Celebrating womxn in malaria research with the Imperial Malaria Network

Posted 25th March 2024 by Dr. Federica Bernardini

Last year, I joined the Imperial Malaria Network as a co-leader, alongside Dr. Lauren Cator and Dr. Penny Hancock. We organised the ‘Celebrating Womxn in Malaria Research’ event at the Imperial College South Kensington Campus on March 8th, for International Women’s Day. We had a brilliant lineup of female scientists who have all made invaluable contributions to malaria research happening across the Imperial Malaria Network.

We started with a talk from, Dr. Lauren Cator, a Senior Lecturer, who introduced a key subject of malaria research: the mosquito. She used beautiful visuals to outline elements of mosquito biology that are critical to understand the role of this vector in malaria transmission.

Postdoctoral Researcher, Dr. Valerie Ukegbu Chiamaka, gave a deep dive into the life of the malaria parasite, Plasmodium, dissenting the stages of its life cycle, and looking at its relationship with both the mosquito vector and the human hosts.

I spoke about the history of vector control in the context of malaria. Vector control is a method used to reduce or eradicate vectors that transmit diseases. I described the different forms of vector control: environment management, which involves changes in both the environment and human habits; biological methods, such as introducing natural predators or competitors of a target vector species in a natural habitat; chemical methods, such as insecticides; and genetic control which led to the explanation of Mendelian and super-Mendelian inheritance, the latter being the basis of gene drive systems.

I was followed by Nilani Chandradeva, a PhD student in Epidemiology, Evolution & Control of Infectious Diseases, who shared her experience from working as a field entomologist in the Bijagos Islands archipelago of Guinea-Bissau. We learned the obstacles one might face and considerations to be made when conducting research as an outsider to the community.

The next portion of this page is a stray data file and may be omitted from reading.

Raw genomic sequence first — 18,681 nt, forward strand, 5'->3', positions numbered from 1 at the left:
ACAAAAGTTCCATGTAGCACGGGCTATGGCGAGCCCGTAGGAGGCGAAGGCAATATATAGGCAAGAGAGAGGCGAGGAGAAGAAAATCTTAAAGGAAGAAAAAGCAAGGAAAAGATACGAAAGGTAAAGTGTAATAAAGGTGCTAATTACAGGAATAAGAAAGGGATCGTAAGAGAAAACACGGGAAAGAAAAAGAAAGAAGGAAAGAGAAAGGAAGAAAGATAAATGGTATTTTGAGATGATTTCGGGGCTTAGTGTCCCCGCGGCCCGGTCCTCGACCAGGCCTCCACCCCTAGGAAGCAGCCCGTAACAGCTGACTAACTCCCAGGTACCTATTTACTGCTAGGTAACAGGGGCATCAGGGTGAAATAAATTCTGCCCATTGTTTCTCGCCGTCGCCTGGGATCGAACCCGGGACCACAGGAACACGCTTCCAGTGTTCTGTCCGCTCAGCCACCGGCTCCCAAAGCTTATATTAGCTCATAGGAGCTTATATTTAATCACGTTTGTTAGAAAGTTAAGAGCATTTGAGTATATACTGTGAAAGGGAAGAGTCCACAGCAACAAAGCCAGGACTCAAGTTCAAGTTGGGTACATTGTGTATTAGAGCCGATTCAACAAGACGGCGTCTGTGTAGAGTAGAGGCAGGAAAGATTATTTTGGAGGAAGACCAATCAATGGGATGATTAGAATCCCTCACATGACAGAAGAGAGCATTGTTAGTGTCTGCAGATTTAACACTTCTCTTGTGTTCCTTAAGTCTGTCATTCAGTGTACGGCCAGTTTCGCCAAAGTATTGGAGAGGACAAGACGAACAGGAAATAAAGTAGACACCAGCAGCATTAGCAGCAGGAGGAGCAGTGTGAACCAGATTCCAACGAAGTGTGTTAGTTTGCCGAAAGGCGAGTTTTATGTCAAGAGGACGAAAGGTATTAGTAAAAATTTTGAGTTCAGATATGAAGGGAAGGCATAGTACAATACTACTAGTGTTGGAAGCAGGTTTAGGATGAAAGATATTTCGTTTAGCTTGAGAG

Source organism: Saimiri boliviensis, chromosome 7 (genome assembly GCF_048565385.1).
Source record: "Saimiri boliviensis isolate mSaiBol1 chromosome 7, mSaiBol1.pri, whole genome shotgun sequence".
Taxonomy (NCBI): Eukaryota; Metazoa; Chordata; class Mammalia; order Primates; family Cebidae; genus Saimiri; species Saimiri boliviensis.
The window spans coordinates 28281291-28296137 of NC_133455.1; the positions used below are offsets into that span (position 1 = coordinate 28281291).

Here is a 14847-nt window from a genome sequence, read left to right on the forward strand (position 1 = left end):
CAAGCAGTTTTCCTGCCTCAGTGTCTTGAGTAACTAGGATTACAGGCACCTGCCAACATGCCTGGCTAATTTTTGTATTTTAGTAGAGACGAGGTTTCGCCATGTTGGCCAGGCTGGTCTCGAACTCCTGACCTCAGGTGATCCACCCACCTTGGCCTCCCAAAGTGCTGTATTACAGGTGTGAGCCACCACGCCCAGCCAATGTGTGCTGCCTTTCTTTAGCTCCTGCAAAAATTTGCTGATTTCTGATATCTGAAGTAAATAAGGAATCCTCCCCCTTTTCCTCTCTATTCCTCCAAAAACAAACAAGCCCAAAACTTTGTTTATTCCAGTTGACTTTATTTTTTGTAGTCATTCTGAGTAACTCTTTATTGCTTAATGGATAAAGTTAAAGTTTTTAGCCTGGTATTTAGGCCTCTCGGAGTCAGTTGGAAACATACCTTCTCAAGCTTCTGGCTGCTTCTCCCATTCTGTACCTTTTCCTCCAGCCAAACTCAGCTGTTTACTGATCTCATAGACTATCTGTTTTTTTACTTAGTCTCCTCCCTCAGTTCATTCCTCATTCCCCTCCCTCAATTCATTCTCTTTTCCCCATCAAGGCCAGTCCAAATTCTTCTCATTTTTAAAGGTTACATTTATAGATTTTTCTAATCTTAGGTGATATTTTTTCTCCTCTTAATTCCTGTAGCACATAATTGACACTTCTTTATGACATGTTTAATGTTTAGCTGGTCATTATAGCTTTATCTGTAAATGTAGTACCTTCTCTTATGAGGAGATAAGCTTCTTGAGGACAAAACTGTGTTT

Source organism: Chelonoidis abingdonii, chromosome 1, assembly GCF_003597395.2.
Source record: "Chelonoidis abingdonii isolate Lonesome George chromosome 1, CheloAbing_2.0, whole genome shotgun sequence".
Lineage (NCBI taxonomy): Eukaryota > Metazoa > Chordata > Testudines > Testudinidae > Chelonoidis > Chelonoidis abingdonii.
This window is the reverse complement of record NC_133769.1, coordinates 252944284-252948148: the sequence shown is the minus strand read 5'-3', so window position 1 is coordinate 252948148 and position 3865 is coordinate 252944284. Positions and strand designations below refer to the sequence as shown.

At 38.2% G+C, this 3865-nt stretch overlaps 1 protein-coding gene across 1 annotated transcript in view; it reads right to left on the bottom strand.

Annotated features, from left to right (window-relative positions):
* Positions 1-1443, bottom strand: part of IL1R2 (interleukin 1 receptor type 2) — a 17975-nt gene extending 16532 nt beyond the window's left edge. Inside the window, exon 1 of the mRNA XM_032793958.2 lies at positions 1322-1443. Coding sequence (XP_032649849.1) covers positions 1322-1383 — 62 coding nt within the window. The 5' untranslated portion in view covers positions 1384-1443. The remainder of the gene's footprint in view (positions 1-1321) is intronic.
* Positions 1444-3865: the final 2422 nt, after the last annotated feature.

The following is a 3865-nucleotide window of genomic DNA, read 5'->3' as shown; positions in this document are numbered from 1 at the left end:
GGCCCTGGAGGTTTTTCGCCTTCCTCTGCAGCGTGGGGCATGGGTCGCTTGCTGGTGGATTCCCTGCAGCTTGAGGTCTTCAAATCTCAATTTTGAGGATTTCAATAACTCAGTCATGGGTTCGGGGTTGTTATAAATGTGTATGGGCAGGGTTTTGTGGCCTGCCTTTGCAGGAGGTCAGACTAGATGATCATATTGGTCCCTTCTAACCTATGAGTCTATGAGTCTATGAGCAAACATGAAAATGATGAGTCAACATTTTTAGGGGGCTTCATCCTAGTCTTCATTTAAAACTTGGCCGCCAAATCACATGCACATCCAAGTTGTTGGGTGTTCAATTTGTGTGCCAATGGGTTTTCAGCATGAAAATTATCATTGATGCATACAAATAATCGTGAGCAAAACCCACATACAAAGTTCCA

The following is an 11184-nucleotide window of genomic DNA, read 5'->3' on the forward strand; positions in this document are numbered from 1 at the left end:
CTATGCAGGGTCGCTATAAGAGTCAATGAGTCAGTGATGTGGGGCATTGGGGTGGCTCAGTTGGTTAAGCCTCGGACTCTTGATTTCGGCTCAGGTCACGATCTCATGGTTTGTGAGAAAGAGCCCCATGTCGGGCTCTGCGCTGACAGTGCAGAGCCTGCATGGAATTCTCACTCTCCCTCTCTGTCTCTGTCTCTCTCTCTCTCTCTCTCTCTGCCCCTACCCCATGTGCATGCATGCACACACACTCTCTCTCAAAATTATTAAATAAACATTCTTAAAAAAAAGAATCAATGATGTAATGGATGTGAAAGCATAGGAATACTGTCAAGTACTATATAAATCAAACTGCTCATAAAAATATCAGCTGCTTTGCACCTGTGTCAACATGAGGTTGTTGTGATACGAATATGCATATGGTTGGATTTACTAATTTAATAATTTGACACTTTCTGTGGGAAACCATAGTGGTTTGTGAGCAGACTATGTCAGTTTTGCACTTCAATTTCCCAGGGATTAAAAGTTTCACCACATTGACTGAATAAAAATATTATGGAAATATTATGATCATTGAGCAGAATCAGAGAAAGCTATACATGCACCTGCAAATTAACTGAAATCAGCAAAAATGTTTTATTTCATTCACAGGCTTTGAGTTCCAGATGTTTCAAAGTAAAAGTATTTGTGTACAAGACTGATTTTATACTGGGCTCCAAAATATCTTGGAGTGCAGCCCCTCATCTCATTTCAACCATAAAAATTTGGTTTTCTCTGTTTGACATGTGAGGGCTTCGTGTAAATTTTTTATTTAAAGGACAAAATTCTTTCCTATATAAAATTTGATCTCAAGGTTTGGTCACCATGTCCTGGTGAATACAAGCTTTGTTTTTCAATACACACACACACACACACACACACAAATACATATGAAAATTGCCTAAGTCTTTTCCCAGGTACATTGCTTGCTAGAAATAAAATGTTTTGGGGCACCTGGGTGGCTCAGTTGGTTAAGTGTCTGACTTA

Dr. Athina Georgiadou and Dr. Claire Dunican, Post-doctoral Research Fellows, took over to detail the history of malaria treatments, covering disease manifestations, pathogenesis, and the latest on malaria vaccines.

Our penultimate talk was from Dr. Kate Willis, Research Associate and part of Target Malaria’s modelling team, demonstrating the value of modelling vector control methods in multigenerational cage trial experiments. We ended the day with a talk from Dr. Penny Hancock, Lecturer in Biostatistics / Epidemiology (Non Clinical), also from Target Malaria, who extended the importance of mathematical modelling in making predictions on the effect of genetic strategies on natural mosquito populations.

This event created an opportunity for womxn working in different fields of malaria research to create connections and it represented a great platform for curious attendees who want to learn more about this area of research. This was the perfect way to celebrate International Women’s Day. I hope the Imperial Malaria Network can continue to be the ground for interdisciplinary discussions for womxn, and anyone else, in malaria research.

Photo of six of the speakers from the 'Celebrating Womxn in Malaria Research with the Imperial Malaria Network' event
From left to right: Dr. Claire Dunican, Dr. Athina Georgiadou, Dr Federica Bernardini, Dr. Penny Hancock, Nilani Chandradeva and Dr. Katie Willis